This chapter explores the legal issues that may arise as a result of 3D printing, with a specific focus on the application of trade mark law and its ancillary protection in Australia. The normative legal questions that will be raised in the process will also be canvassed. In doing so, this chapter aims to draw attention to some of the most obvious controversies for 3D print and trade mark law, not all of which are new, as 3D print technology will likely give rise to modern manifestations of familiar trade mark controversies. As this chapter will show, there are many parallels between the foreshadowed trade mark controversies that 3D printing may give rise to and other modern ‘crises’ in intellectual property law which have emerged out of the use and application of new technologies – crises which have manifested as a power struggle between owners and users more generally.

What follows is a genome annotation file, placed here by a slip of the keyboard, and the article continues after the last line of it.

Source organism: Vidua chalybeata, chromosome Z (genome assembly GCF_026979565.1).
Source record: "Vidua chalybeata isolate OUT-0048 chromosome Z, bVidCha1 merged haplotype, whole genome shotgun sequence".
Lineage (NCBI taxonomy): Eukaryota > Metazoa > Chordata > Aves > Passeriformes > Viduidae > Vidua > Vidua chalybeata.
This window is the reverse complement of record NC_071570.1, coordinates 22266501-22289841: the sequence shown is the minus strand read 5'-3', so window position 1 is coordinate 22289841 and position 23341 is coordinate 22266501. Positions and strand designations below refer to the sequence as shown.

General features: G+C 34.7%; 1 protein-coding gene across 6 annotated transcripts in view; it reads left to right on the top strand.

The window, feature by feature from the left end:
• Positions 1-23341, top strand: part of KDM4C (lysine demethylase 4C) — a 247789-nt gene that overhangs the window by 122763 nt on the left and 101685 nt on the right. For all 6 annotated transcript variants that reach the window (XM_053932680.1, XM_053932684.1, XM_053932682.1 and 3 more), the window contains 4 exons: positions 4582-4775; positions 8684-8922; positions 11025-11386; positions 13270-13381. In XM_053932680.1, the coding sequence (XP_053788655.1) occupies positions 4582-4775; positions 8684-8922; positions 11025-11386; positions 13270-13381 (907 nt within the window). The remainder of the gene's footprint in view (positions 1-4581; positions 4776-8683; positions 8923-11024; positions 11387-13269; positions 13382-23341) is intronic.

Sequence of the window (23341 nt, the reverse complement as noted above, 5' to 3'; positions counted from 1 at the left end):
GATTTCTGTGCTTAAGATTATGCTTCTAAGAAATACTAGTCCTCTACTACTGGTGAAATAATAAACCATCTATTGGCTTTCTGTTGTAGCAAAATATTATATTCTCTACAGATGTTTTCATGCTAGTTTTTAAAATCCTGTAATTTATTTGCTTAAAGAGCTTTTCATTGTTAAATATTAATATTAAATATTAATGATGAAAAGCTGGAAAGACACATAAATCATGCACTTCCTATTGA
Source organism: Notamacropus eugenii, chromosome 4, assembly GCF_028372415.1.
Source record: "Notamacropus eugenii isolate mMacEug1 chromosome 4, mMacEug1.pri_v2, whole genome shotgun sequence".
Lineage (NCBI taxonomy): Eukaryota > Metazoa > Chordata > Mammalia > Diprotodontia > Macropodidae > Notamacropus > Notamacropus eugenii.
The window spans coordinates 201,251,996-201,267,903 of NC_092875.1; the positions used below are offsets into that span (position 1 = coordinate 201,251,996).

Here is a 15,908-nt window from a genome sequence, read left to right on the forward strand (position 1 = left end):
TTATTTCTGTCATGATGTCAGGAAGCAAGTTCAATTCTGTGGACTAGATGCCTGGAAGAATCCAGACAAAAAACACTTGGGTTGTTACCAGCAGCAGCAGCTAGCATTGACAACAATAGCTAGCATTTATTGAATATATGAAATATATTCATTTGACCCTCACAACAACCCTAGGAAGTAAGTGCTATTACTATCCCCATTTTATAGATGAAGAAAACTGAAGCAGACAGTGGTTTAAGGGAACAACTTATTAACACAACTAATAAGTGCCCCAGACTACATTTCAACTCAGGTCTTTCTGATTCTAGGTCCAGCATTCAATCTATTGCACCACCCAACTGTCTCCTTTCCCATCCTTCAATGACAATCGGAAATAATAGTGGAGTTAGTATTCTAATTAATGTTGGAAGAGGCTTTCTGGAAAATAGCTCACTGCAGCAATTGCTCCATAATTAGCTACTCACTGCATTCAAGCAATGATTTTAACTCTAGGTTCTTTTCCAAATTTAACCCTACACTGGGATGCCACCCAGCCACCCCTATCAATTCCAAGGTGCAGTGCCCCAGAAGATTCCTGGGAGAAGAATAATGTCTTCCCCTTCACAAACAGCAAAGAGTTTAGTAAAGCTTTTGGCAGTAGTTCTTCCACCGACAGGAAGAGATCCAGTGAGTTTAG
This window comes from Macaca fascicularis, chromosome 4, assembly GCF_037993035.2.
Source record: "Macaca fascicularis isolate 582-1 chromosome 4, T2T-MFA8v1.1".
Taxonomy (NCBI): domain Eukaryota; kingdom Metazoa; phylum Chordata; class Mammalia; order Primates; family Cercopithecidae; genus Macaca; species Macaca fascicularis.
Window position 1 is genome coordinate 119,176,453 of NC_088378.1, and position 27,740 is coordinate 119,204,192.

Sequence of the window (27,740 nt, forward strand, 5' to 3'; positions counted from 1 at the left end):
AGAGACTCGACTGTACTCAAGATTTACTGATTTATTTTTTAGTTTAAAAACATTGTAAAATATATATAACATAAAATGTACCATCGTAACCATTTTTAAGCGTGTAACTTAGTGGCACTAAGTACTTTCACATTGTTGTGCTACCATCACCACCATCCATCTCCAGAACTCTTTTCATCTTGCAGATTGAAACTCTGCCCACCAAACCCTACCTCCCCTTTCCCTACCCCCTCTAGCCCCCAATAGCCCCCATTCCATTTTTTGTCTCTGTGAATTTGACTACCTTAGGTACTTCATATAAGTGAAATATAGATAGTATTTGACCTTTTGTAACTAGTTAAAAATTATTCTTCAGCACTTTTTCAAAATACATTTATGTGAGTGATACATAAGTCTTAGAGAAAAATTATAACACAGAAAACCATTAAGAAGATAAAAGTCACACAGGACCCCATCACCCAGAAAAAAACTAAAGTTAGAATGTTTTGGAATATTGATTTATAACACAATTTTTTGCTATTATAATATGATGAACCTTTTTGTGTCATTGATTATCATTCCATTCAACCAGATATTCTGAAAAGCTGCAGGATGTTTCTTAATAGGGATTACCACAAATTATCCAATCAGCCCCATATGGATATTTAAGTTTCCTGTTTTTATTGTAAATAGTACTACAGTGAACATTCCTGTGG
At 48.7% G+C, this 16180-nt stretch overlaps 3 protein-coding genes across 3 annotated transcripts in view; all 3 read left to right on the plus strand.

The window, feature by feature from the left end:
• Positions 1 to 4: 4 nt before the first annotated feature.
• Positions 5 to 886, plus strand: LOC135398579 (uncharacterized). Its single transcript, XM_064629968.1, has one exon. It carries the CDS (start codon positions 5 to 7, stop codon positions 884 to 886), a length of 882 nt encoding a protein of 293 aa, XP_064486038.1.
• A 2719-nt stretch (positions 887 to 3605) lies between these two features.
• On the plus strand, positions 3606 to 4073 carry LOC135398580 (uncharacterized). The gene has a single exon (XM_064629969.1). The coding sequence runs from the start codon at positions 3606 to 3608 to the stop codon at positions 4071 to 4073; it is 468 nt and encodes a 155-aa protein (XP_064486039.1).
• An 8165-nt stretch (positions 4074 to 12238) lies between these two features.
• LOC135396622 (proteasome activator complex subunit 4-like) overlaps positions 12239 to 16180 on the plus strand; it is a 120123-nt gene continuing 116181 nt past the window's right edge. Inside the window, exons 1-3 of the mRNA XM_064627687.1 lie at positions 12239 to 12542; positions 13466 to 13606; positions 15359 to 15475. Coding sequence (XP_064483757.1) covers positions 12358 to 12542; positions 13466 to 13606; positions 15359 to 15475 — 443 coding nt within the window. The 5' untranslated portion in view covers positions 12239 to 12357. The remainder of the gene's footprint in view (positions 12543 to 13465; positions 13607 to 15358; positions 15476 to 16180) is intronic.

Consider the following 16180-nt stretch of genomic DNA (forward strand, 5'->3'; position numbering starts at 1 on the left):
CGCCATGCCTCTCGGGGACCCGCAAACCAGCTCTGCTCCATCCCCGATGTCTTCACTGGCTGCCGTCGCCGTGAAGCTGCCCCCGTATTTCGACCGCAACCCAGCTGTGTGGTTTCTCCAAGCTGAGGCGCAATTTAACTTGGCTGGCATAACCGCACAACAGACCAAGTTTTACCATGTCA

This chapter examines the way copyright law and trademark law evolved historically to distinguish between art and advertising and the subject matter capable of protection under both systems – in order to decouple copyright and trademark doctrine. It does this by charting the evolution of advertising in the 19th century, which morphed from text-based ads and labels – to high art – to the brand name. This chapter focuses on the way the law has treated these artefacts through time, and how this treatment has framed the relationship between art and advertising. The history of advertising is directly connected to the evolution of print technologies of the time. As such, this chapter starts with an examination of the earliest forms of advertising, as facilitated by the printing press. The chapter then charts the dramatic shift in the styling of these graphical expressions as brought about by the invention of lithography. The implications for the copyright and trademark systems are then examined in the final part, and considers how the law of copyright and trademarks might become entangled again, as art and advertising become even more entwined in the modern age, especially in the current climate where the commercial sponsorship of the arts is commonplace.